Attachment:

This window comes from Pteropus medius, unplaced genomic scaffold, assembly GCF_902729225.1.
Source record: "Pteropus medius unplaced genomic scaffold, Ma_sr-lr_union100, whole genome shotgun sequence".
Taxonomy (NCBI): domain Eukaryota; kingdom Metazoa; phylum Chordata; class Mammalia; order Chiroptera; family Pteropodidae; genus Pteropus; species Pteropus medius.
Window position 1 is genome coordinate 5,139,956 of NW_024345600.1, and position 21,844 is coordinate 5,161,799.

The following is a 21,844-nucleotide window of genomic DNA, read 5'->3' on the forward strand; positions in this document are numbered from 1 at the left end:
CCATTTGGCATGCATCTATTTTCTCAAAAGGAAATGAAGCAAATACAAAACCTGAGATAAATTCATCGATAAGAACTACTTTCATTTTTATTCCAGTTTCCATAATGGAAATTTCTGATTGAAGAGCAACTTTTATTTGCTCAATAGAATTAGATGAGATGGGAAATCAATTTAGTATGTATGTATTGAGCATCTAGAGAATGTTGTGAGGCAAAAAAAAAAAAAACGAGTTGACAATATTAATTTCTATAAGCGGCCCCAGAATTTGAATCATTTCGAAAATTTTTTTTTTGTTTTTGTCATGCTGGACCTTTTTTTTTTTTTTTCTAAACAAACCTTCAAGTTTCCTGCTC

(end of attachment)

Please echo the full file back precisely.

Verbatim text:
This window comes from Pteropus medius, unplaced genomic scaffold, assembly GCF_902729225.1.
Source record: "Pteropus medius unplaced genomic scaffold, Ma_sr-lr_union100, whole genome shotgun sequence".
Taxonomy (NCBI): domain Eukaryota; kingdom Metazoa; phylum Chordata; class Mammalia; order Chiroptera; family Pteropodidae; genus Pteropus; species Pteropus medius.
Window position 1 is genome coordinate 5,139,956 of NW_024345600.1, and position 21,844 is coordinate 5,161,799.

The following is a 21,844-nucleotide window of genomic DNA, read 5'->3' on the forward strand; positions in this document are numbered from 1 at the left end:
CCATTTGGCATGCATCTATTTTCTCAAAAGGAAATGAAGCAAATACAAAACCTGAGATAAATTCATCGATAAGAACTACTTTCATTTTTATTCCAGTTTCCATAATGGAAATTTCTGATTGAAGAGCAACTTTTATTTGCTCAATAGAATTAGATGAGATGGGAAATCAATTTAGTATGTATGTATTGAGCATCTAGAGAATGTTGTGAGGCAAAAAAAAAAAAAACGAGTTGACAATATTAATTTCTATAAGCGGCCCCAGAATTTGAATCATTTCGAAAATTTTTTTTTTGTTTTTGTCATGCTGGACCTTTTTTTTTTTTTTTCTAAACAAACCTTCAAGTTTCCTGCTC